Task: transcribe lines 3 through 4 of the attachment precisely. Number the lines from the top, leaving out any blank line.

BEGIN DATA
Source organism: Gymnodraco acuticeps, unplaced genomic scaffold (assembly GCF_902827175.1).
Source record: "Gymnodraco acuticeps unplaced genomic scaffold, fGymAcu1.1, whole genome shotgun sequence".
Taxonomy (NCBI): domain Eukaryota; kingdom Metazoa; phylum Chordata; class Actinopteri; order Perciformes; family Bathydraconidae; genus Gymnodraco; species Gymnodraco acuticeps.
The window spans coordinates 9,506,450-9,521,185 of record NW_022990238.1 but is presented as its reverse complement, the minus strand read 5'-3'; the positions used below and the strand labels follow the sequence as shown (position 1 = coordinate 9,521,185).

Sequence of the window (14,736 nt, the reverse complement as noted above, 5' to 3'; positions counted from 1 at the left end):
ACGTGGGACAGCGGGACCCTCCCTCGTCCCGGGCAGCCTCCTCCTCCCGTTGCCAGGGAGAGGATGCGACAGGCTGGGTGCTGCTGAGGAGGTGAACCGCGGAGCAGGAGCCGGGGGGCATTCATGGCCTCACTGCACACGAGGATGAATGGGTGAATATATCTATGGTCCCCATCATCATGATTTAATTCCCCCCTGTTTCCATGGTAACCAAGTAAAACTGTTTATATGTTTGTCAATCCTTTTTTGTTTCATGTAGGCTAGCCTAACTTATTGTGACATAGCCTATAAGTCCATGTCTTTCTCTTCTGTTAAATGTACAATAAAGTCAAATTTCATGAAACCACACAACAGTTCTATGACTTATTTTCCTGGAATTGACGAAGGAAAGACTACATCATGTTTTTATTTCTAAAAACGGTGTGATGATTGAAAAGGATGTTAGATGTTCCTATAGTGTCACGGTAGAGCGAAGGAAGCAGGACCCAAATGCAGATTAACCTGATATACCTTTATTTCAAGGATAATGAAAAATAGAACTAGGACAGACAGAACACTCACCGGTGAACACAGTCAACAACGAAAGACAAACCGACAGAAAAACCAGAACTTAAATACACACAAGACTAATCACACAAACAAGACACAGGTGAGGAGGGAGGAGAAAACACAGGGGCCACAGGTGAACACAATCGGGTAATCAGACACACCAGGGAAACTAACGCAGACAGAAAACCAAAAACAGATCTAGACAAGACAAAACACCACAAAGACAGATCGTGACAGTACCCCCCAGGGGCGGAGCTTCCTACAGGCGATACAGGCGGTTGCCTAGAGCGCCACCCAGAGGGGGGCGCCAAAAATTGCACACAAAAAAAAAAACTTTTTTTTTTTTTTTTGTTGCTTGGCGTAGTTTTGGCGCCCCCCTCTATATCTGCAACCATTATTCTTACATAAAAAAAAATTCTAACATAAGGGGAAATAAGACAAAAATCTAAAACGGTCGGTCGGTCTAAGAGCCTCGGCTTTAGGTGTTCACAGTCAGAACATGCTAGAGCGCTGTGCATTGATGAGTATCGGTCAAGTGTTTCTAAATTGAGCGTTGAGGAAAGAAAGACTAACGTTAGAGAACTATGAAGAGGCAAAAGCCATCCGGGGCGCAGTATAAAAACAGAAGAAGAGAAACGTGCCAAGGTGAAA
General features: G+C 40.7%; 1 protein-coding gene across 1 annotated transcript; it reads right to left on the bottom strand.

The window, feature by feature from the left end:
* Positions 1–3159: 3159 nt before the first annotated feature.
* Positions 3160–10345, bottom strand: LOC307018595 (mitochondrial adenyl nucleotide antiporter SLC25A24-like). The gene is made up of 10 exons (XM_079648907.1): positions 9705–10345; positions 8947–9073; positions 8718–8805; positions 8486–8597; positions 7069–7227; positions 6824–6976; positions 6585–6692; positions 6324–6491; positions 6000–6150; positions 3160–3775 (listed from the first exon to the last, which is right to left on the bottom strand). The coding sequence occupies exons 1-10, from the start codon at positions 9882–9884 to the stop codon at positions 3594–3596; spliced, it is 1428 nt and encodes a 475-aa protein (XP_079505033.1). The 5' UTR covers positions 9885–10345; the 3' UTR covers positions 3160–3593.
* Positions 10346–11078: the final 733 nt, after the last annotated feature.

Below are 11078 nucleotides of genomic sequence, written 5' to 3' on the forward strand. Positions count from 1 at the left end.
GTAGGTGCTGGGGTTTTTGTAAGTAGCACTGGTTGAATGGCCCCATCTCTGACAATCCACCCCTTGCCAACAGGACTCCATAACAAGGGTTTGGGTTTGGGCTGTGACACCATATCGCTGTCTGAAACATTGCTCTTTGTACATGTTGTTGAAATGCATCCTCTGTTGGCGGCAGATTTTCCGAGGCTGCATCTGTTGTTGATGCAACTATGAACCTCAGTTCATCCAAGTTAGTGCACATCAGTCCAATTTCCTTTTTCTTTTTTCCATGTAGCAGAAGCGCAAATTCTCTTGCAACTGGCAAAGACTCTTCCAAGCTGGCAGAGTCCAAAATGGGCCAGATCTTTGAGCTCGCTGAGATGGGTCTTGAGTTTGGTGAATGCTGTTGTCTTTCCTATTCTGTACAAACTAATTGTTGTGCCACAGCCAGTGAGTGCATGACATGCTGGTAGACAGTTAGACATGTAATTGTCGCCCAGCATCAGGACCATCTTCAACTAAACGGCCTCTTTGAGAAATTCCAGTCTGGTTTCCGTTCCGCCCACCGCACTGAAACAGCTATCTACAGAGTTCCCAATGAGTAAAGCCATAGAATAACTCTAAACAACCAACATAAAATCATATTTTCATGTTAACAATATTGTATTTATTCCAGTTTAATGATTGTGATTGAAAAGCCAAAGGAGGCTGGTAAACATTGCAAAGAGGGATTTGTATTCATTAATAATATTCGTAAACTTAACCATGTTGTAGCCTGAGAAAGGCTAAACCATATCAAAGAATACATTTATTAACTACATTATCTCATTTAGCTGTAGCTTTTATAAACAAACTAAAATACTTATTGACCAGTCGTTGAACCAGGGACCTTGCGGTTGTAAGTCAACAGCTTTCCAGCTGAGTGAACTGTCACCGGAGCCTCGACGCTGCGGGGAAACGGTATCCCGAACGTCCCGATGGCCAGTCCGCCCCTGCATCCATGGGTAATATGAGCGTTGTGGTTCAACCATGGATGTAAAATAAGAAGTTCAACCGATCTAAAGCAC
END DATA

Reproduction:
Taxonomy (NCBI): domain Eukaryota; kingdom Metazoa; phylum Chordata; class Actinopteri; order Perciformes; family Bathydraconidae; genus Gymnodraco; species Gymnodraco acuticeps.
The window spans coordinates 9,506,450-9,521,185 of record NW_022990238.1 but is presented as its reverse complement, the minus strand read 5'-3'; the positions used below and the strand labels follow the sequence as shown (position 1 = coordinate 9,521,185).